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Firm figures from NorthStandard but Dali disaster set to rock reinsurance market

Photo: USCG Petty Officer 1st Class Brandon Giles USCG officials survey Baltimore bridge wreckage on container ship Dali
The first annual review from NorthStandard since the merger last year shows broadly positive results, but it is yet too soon for much comment on the Dali disaster in Baltimore which is likely to become shipping’s largest-ever insurance claim.

Careful risk assessment, diligent loss prevention measures, tailored terms of entry, and better pricing are all factors that have supported a record increase in premium income, investment returns, and free reserves, NorthStandard said.

Premium income rose by just over 5% to $836m while investment returns climbed by 4.9%. Net combined ratio performance – a measure of profitability – improved slightly, down from 95% to 93% year on year. 

The Club’s Managing Director, Jeremy Grose, commented that its six geographically structured ‘bluewater’ sectors performed well against targets. “Confidence in the Club was shown with the addition of six new ‘bluewater’ mutual members as of February 20,” he said, “while 180 additional ships have been committed, either as of renewal or as newbuilds and acquisitions due for delivery during the current policy year.”

The Club continued to invest in digital services and launched a new initiative, ‘Get SET!’, to provide shipowners with a portfolio of vessel-based loss prevention technologies. These include new situational awareness systems in which the Club is collaborating with partners on the development and roll-out of AI-enhanced systems.

It is, of course, too soon for much comment on the Dali catastrophe in Baltimore. However, according to Lloyd’s of London chairman, Bruce Cargenie-Brown, speaking at the end of March, this could well prove to be shipping’s largest-ever insurance loss.

In its annual review, NorthStandard said: “Whilst in its early stages, and though the quantum of any loss is as yet unknown, the recent cargo collision and subsequent collapse of the Francis Scott Key Bridge in Baltimore in March 2024 has the potential to impact the outlook of the International Group’s reinsurers and those across the Club’s other reinsurance programmes.”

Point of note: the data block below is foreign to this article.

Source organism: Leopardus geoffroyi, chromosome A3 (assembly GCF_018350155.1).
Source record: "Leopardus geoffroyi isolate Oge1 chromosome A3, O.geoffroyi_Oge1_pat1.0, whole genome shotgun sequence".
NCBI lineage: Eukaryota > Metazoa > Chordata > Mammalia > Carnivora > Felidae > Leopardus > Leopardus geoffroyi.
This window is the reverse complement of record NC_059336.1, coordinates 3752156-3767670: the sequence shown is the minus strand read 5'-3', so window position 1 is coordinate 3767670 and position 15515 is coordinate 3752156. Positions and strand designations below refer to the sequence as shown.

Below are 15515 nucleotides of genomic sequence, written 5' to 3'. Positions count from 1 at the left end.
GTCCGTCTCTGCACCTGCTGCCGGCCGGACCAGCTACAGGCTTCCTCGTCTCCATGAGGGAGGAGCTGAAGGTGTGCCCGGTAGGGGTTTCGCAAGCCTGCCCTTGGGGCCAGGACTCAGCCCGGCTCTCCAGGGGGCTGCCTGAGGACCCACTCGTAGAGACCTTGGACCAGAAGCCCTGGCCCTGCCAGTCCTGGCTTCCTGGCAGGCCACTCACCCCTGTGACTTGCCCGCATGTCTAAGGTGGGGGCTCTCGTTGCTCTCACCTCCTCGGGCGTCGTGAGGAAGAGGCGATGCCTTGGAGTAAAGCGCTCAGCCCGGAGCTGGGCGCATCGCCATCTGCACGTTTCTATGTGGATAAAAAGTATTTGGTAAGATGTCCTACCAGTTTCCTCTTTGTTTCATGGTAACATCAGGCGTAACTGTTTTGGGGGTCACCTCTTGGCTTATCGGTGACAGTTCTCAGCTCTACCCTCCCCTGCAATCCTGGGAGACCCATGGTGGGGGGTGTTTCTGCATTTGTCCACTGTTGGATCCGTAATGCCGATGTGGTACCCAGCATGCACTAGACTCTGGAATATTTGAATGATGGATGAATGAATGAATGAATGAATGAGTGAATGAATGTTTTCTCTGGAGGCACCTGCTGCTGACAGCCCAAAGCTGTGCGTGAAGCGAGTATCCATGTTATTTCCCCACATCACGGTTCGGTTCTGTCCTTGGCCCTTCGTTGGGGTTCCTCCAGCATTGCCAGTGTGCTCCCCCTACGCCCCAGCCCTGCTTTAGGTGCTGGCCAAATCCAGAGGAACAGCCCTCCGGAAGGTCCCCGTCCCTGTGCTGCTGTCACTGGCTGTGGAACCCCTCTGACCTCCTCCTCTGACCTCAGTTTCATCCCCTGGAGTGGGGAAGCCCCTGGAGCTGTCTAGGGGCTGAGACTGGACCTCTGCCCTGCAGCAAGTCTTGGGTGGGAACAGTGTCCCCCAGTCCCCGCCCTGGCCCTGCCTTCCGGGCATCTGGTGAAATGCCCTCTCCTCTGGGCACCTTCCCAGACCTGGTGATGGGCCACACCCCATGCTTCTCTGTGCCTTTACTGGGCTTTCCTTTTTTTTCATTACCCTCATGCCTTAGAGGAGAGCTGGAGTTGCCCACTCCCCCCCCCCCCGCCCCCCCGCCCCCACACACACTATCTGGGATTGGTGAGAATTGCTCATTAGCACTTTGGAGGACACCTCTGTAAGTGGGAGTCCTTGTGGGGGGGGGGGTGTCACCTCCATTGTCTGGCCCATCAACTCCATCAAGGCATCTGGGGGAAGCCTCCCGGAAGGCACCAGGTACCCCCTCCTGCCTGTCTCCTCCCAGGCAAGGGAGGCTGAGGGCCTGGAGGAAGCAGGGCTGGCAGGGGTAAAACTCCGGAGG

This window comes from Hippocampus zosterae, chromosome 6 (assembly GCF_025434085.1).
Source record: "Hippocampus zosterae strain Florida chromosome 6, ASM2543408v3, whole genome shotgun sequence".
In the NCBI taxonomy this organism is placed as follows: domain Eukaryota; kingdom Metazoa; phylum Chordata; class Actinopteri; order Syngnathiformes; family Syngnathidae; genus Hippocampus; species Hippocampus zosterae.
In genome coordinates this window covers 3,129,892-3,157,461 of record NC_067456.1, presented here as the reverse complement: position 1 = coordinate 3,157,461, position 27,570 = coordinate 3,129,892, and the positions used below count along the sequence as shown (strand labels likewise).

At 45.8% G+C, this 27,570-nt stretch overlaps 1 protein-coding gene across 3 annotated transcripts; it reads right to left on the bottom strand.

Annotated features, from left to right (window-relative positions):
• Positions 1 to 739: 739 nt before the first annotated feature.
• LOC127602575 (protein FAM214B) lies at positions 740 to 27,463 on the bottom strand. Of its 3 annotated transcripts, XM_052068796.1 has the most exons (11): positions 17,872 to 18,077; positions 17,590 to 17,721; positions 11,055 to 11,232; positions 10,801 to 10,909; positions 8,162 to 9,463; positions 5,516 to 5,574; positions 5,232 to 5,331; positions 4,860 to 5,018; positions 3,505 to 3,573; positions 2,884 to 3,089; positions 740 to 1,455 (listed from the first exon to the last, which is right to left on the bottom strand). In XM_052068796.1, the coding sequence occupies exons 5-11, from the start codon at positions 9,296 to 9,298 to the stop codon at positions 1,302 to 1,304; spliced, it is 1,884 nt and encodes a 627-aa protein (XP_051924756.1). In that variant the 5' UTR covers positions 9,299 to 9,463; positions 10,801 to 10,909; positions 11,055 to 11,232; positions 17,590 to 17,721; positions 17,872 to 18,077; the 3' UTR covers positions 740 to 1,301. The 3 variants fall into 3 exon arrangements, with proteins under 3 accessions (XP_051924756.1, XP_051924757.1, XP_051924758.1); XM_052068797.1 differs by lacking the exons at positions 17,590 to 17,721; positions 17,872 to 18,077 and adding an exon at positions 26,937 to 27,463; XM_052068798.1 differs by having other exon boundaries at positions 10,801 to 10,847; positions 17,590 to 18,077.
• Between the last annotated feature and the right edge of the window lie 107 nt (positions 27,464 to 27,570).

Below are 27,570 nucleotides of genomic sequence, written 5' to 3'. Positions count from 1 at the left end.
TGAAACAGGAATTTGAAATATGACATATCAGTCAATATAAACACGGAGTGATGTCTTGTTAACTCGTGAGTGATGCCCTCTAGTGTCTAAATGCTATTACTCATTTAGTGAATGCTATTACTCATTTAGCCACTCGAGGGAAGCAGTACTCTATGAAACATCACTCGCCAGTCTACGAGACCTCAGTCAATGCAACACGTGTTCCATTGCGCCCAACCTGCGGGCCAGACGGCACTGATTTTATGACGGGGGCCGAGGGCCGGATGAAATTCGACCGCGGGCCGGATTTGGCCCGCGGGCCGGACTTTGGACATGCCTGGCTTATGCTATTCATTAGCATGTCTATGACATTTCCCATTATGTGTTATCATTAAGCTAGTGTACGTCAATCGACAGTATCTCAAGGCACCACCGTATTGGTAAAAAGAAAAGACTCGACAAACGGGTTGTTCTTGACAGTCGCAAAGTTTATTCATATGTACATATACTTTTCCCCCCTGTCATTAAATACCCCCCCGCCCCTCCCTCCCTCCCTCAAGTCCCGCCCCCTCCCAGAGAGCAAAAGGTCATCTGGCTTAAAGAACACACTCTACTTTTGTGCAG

The International Group of P&I Clubs, with twelve mutual P&I Club members, provides marine liability cover for about 90% of the world’s oceangoing fleet. Its complex reinsurance programme is arranged in three layers above the cover provided by individual clubs and their cooperative arrangements.

The first layer provides $650m of cover, excess of $100m. Layer 2 provides a further $750m, excess of $750m, and Layer 3 another $600m, excess of $1.5bn. Finally, there is a ‘Collective Overspill’ arrangement of another $1b, taking the total to $3.1bn.

The marine insurance industry’s highest-ever payout to date came as a result of the capsize of the cruiseship Costa Concordia off the Italian coast in 2012. Claims are estimated to have exceeded $2bn.

However, the Dali disaster is far more complex and, importantly, occurred in one of the world’s most litigious countries. Claims will also be immensely complicated including but not limited to loss of life, damage to  bridge and ship, delay to vessels in Baltimore, local and international business interruption, supply chain disruption, and worker compensation.